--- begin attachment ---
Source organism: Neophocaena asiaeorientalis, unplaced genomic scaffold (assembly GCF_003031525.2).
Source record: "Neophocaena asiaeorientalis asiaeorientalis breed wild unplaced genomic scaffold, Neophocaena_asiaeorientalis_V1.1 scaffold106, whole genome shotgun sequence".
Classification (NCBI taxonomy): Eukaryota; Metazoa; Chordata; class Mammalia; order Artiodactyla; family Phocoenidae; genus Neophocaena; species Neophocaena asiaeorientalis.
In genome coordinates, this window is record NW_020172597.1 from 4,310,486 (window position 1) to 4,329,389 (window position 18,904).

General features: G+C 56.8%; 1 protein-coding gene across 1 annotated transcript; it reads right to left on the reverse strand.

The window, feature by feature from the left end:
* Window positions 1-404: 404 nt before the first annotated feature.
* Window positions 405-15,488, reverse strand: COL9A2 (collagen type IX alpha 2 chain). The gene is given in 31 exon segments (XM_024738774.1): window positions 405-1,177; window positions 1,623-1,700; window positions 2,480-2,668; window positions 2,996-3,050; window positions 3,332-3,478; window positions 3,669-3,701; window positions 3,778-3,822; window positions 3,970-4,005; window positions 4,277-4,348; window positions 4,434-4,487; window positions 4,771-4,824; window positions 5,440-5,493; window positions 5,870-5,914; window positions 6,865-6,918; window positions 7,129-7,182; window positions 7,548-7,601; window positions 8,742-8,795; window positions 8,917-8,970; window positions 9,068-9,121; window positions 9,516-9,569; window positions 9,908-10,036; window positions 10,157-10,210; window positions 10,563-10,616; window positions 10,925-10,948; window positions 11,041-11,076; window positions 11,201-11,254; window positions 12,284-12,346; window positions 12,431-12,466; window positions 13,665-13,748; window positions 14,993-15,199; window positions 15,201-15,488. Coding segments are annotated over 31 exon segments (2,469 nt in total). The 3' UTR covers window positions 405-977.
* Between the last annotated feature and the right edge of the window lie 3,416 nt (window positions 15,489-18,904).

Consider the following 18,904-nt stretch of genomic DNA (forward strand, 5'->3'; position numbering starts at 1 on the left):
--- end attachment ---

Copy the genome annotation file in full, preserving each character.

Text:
Source organism: Neophocaena asiaeorientalis, unplaced genomic scaffold (assembly GCF_003031525.2).
Source record: "Neophocaena asiaeorientalis asiaeorientalis breed wild unplaced genomic scaffold, Neophocaena_asiaeorientalis_V1.1 scaffold106, whole genome shotgun sequence".
Classification (NCBI taxonomy): Eukaryota; Metazoa; Chordata; class Mammalia; order Artiodactyla; family Phocoenidae; genus Neophocaena; species Neophocaena asiaeorientalis.
In genome coordinates, this window is record NW_020172597.1 from 4,310,486 (window position 1) to 4,329,389 (window position 18,904).

General features: G+C 56.8%; 1 protein-coding gene across 1 annotated transcript; it reads right to left on the reverse strand.

The window, feature by feature from the left end:
* Window positions 1-404: 404 nt before the first annotated feature.
* Window positions 405-15,488, reverse strand: COL9A2 (collagen type IX alpha 2 chain). The gene is given in 31 exon segments (XM_024738774.1): window positions 405-1,177; window positions 1,623-1,700; window positions 2,480-2,668; window positions 2,996-3,050; window positions 3,332-3,478; window positions 3,669-3,701; window positions 3,778-3,822; window positions 3,970-4,005; window positions 4,277-4,348; window positions 4,434-4,487; window positions 4,771-4,824; window positions 5,440-5,493; window positions 5,870-5,914; window positions 6,865-6,918; window positions 7,129-7,182; window positions 7,548-7,601; window positions 8,742-8,795; window positions 8,917-8,970; window positions 9,068-9,121; window positions 9,516-9,569; window positions 9,908-10,036; window positions 10,157-10,210; window positions 10,563-10,616; window positions 10,925-10,948; window positions 11,041-11,076; window positions 11,201-11,254; window positions 12,284-12,346; window positions 12,431-12,466; window positions 13,665-13,748; window positions 14,993-15,199; window positions 15,201-15,488. Coding segments are annotated over 31 exon segments (2,469 nt in total). The 3' UTR covers window positions 405-977.
* Between the last annotated feature and the right edge of the window lie 3,416 nt (window positions 15,489-18,904).

Consider the following 18,904-nt stretch of genomic DNA (forward strand, 5'->3'; position numbering starts at 1 on the left):